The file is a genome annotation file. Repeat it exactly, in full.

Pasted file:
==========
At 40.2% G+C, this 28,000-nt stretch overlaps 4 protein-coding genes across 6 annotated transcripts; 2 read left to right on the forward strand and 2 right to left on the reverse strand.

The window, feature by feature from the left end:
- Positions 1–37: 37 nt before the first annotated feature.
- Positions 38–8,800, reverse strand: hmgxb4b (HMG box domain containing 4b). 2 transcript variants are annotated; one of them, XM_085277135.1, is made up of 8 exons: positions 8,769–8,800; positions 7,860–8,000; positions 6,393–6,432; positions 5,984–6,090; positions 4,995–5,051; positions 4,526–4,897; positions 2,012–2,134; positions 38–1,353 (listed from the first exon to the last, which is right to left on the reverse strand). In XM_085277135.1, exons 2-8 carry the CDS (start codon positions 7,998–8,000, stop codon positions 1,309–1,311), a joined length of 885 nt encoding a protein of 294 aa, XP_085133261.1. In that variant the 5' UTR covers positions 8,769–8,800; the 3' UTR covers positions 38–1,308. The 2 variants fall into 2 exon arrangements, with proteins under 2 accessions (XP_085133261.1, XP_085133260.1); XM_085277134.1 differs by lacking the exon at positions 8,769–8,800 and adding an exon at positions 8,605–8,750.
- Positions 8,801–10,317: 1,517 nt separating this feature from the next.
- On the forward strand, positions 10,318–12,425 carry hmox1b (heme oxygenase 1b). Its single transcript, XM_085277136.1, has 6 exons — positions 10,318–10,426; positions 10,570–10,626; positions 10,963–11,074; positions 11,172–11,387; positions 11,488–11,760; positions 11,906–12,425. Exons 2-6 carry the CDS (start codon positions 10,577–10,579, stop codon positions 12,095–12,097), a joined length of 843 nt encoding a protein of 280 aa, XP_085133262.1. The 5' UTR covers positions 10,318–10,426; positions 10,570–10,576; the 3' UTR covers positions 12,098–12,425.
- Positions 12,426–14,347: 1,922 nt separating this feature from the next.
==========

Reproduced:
At 40.2% G+C, this 28,000-nt stretch overlaps 4 protein-coding genes across 6 annotated transcripts; 2 read left to right on the forward strand and 2 right to left on the reverse strand.

The window, feature by feature from the left end:
- Positions 1–37: 37 nt before the first annotated feature.
- Positions 38–8,800, reverse strand: hmgxb4b (HMG box domain containing 4b). 2 transcript variants are annotated; one of them, XM_085277135.1, is made up of 8 exons: positions 8,769–8,800; positions 7,860–8,000; positions 6,393–6,432; positions 5,984–6,090; positions 4,995–5,051; positions 4,526–4,897; positions 2,012–2,134; positions 38–1,353 (listed from the first exon to the last, which is right to left on the reverse strand). In XM_085277135.1, exons 2-8 carry the CDS (start codon positions 7,998–8,000, stop codon positions 1,309–1,311), a joined length of 885 nt encoding a protein of 294 aa, XP_085133261.1. In that variant the 5' UTR covers positions 8,769–8,800; the 3' UTR covers positions 38–1,308. The 2 variants fall into 2 exon arrangements, with proteins under 2 accessions (XP_085133261.1, XP_085133260.1); XM_085277134.1 differs by lacking the exon at positions 8,769–8,800 and adding an exon at positions 8,605–8,750.
- Positions 8,801–10,317: 1,517 nt separating this feature from the next.
- On the forward strand, positions 10,318–12,425 carry hmox1b (heme oxygenase 1b). Its single transcript, XM_085277136.1, has 6 exons — positions 10,318–10,426; positions 10,570–10,626; positions 10,963–11,074; positions 11,172–11,387; positions 11,488–11,760; positions 11,906–12,425. Exons 2-6 carry the CDS (start codon positions 10,577–10,579, stop codon positions 12,095–12,097), a joined length of 843 nt encoding a protein of 280 aa, XP_085133262.1. The 5' UTR covers positions 10,318–10,426; positions 10,570–10,576; the 3' UTR covers positions 12,098–12,425.
- Positions 12,426–14,347: 1,922 nt separating this feature from the next.